Record-setting droves of Democratic primary voters are expected to flood Massachusetts polling centers Tuesday to have their say in a tumultuous presidential race, where a thinning field and tightening polling are fueling uncertainty for campaigns and voters alike.
The primary election, just one of 14 scheduled for Super Tuesday, is expected to help shape a race where story lines shifted seemingly by the hour Monday.
Senator Elizabeth Warren, who was last week polling in a statistical dead heat with Senator Bernie Sanders of Vermont, is fighting to avoid embarrassment in her home state, a place where she hasn’t campaigned since late 2019.
Joe Biden, the former vice president, is looking for another spark to feed the momentum from his victory from South Carolina. And Michael Bloomberg, the billionaire from Medford who’s made Super Tuesday a keystone of his late-entry campaign, is looking for a strong showing to help prove his campaign’s strategy is working.
Many voters, meanwhile, are simply searching for a candidate. The sudden departure of Pete Buttigieg, the former mayor of South Bend, Ind., on Sunday and Senator Amy Klobuchar of Minnesota on Monday left thousands of would-be backers scouring their alternate choices.
It’s a development that could help Biden, operating in the campaign’s newly cleared moderate lane, scratch out the 15 percent of the vote needed to capture a share of Massachusetts’s 91 delegates. Or, as Warren supporters say, it could help push enough new voters her way to distance herself from Sanders, the only major candidate to make personal appearances in Massachusetts in the final stretch before Tuesday.
“It’s been a wild 12 hours,” said state Representative Maria Robinson, who as of Sunday was co-chairing Buttigieg’s campaign in Massachusetts.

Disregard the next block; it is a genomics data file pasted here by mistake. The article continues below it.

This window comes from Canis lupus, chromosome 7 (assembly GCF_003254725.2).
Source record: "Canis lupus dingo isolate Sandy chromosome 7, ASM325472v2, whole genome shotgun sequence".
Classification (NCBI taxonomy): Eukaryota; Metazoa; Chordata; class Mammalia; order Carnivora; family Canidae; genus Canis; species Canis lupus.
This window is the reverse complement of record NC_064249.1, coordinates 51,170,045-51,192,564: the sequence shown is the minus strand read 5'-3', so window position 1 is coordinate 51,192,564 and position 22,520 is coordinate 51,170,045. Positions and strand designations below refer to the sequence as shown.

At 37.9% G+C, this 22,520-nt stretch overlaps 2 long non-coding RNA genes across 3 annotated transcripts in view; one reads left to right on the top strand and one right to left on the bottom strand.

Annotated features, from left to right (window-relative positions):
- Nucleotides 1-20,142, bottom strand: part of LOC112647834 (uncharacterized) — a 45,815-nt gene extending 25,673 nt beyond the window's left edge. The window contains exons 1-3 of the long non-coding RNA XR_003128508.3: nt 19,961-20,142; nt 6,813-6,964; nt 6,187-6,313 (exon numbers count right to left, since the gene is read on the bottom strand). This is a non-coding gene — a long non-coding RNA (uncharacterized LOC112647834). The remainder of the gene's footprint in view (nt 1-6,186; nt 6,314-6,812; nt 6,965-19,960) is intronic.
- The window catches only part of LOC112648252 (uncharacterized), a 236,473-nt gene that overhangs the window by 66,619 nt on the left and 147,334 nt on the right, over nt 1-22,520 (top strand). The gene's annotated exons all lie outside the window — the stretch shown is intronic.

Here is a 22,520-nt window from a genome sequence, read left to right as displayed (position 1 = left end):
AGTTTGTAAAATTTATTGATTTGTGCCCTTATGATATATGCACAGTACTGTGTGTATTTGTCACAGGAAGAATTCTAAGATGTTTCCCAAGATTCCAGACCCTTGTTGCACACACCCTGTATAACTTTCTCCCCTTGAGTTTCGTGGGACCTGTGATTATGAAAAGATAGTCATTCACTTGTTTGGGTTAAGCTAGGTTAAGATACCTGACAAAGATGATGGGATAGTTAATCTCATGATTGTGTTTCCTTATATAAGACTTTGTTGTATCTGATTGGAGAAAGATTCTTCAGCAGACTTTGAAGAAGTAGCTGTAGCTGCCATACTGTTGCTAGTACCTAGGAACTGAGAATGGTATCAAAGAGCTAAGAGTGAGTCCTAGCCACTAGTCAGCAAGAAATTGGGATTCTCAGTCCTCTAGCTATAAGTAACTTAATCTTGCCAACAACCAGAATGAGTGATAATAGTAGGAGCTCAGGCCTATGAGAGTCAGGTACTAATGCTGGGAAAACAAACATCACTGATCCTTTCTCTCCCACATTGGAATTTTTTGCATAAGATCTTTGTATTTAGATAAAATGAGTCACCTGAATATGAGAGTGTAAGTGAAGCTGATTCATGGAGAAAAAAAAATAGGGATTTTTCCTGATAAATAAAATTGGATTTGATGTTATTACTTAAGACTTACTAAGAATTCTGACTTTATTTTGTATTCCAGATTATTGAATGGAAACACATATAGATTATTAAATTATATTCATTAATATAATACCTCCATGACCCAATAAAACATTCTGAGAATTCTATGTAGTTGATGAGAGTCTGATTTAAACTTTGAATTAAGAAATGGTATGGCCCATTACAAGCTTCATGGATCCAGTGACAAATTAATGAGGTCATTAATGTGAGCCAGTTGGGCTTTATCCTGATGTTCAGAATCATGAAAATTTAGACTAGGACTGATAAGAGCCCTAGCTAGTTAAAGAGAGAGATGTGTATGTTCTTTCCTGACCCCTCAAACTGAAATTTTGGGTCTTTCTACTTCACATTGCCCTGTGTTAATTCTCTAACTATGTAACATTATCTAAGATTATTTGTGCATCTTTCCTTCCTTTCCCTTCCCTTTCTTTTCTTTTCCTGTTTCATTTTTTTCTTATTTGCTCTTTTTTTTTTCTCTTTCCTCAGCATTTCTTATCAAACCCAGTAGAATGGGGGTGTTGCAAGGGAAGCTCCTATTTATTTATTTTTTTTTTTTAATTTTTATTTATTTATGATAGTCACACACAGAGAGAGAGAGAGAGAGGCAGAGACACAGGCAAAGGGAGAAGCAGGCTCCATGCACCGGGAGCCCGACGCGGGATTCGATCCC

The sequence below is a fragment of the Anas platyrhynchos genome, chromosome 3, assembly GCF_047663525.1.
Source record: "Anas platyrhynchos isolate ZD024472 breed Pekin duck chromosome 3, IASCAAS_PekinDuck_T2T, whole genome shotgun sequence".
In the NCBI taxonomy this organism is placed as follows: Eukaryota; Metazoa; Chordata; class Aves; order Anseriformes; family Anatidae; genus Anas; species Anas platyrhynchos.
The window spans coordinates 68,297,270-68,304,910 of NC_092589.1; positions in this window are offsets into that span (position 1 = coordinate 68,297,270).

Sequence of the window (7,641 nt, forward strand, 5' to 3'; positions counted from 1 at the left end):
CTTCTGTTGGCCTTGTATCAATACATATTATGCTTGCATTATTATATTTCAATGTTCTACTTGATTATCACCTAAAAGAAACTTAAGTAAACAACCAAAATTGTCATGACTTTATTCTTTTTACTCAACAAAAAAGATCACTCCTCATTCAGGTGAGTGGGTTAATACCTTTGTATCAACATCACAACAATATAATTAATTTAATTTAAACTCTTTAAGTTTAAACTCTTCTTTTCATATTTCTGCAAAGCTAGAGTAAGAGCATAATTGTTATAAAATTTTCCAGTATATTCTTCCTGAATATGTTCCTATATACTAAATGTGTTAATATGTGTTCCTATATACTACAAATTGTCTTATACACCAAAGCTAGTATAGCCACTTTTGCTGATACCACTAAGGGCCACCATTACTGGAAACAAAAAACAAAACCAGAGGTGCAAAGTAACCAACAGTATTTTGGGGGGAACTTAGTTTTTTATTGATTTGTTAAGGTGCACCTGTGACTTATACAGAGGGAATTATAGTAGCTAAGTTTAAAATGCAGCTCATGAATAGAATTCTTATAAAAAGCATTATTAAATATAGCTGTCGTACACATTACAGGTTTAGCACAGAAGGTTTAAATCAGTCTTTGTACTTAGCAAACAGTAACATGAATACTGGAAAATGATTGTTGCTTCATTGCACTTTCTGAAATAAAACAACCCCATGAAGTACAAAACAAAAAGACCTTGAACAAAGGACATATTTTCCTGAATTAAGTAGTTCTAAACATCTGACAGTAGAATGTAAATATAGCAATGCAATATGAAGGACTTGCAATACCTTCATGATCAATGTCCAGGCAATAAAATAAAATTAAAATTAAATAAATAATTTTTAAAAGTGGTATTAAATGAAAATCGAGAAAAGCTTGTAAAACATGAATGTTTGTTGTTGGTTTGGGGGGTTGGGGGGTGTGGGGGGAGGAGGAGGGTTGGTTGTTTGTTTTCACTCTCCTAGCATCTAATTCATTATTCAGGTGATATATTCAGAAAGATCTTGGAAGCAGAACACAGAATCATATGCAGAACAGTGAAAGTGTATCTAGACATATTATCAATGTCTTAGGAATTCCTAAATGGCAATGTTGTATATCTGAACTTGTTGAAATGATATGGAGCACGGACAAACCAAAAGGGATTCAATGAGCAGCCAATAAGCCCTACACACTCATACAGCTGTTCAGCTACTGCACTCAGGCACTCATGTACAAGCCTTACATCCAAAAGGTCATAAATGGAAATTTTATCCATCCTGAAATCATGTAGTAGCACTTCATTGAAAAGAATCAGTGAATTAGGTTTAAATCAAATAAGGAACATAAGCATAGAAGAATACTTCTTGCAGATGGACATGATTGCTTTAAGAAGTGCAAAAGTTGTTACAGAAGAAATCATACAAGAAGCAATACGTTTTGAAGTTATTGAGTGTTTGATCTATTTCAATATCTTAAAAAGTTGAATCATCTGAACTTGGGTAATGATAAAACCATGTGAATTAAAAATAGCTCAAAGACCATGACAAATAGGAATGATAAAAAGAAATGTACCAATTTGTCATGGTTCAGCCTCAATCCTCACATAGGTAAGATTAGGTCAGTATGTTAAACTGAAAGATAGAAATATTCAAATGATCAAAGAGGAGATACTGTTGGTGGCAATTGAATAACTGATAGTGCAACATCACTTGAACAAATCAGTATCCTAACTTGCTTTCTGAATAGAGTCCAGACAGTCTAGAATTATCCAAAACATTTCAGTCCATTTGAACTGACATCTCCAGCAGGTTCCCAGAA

She heard he was pulling out of the race while she helped prepare signs at a Buttigieg canvassing event in Boston. By Monday morning, she said she was contacted by surrogates or officials from every other major campaign, either overtly asking for an endorsement or gauging if she was shifting allegiances.
“I’ve never been more popular,” the Framingham Democrat joked. She, like roughly 190,000 other Massachusetts Democratic primary voters, had already cast an early vote — in her case for Buttigieg — though she was still weighing who she would support now.
Amid the disarray, Secretary of State William F. Galvin is predicting record-high turnout on the Democratic side, estimating that 1.5 million voters will cast ballots. He said he expects overall turnout to fall short of the historic high set in 2008, when fierce battles in both parties drove about 2 million voters to the presidential primary polls. This year, Galvin expects voters to cast about 350,000 Republican ballots.
In 2016, there was a “well-defined fight” between Hillary Clinton and Bernie Sanders for the Democratic nomination, which produced turnout of about 1.2 million voters on the Democratic side, Galvin told reporters at a news conference Monday. The intense contest between Clinton and Barack Obama in 2008 drove Democratic turnout to about 1.3 million.
“This one’s a little different. It’s been a very twisting contest in terms of who’s up and who’s down,” he said of the 2020 Democratic presidential race. “The unifying factor on the Democratic side is a concern about making sure that President Trump is not re-elected,” and that focus also has driven a lot of interest from unenrolled voters in participating in the Democratic primary, he said.